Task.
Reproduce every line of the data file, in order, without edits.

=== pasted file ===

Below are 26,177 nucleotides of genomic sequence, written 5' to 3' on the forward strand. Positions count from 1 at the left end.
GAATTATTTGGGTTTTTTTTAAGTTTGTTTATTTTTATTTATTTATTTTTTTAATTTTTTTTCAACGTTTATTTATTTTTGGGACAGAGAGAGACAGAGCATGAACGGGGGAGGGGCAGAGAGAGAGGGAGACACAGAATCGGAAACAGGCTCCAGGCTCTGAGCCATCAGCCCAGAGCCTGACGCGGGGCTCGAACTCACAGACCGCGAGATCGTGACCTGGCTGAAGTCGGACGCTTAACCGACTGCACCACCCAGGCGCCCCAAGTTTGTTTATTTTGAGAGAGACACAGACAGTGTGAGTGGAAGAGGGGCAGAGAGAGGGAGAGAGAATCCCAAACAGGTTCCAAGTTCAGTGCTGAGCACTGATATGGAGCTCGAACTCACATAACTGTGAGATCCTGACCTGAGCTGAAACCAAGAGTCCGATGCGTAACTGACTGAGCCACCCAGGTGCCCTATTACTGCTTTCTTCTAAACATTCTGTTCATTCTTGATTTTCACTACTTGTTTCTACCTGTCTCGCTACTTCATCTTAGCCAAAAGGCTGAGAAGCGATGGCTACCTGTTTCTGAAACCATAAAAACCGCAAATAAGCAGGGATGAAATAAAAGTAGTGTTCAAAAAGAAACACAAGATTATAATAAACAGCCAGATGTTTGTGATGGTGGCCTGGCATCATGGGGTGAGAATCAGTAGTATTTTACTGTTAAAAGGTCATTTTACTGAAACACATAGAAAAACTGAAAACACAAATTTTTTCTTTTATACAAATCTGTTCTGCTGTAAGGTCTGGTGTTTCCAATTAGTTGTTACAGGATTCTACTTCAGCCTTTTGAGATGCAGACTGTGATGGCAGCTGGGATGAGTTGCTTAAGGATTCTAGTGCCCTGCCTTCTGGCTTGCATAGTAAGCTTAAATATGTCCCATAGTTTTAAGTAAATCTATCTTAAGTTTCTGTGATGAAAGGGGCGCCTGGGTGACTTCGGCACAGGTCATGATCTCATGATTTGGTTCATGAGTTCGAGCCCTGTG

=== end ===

Below are 26,177 nucleotides of genomic sequence, written 5' to 3' on the forward strand. Positions count from 1 at the left end.
GAATTATTTGGGTTTTTTTTAAGTTTGTTTATTTTTATTTATTTATTTTTTTAATTTTTTTTCAACGTTTATTTATTTTTGGGACAGAGAGAGACAGAGCATGAACGGGGGAGGGGCAGAGAGAGAGGGAGACACAGAATCGGAAACAGGCTCCAGGCTCTGAGCCATCAGCCCAGAGCCTGACGCGGGGCTCGAACTCACAGACCGCGAGATCGTGACCTGGCTGAAGTCGGACGCTTAACCGACTGCACCACCCAGGCGCCCCAAGTTTGTTTATTTTGAGAGAGACACAGACAGTGTGAGTGGAAGAGGGGCAGAGAGAGGGAGAGAGAATCCCAAACAGGTTCCAAGTTCAGTGCTGAGCACTGATATGGAGCTCGAACTCACATAACTGTGAGATCCTGACCTGAGCTGAAACCAAGAGTCCGATGCGTAACTGACTGAGCCACCCAGGTGCCCTATTACTGCTTTCTTCTAAACATTCTGTTCATTCTTGATTTTCACTACTTGTTTCTACCTGTCTCGCTACTTCATCTTAGCCAAAAGGCTGAGAAGCGATGGCTACCTGTTTCTGAAACCATAAAAACCGCAAATAAGCAGGGATGAAATAAAAGTAGTGTTCAAAAAGAAACACAAGATTATAATAAACAGCCAGATGTTTGTGATGGTGGCCTGGCATCATGGGGTGAGAATCAGTAGTATTTTACTGTTAAAAGGTCATTTTACTGAAACACATAGAAAAACTGAAAACACAAATTTTTTCTTTTATACAAATCTGTTCTGCTGTAAGGTCTGGTGTTTCCAATTAGTTGTTACAGGATTCTACTTCAGCCTTTTGAGATGCAGACTGTGATGGCAGCTGGGATGAGTTGCTTAAGGATTCTAGTGCCCTGCCTTCTGGCTTGCATAGTAAGCTTAAATATGTCCCATAGTTTTAAGTAAATCTATCTTAAGTTTCTGTGATGAAAGGGGCGCCTGGGTGACTTCGGCACAGGTCATGATCTCATGATTTGGTTCATGAGTTCGAGCCCTGTG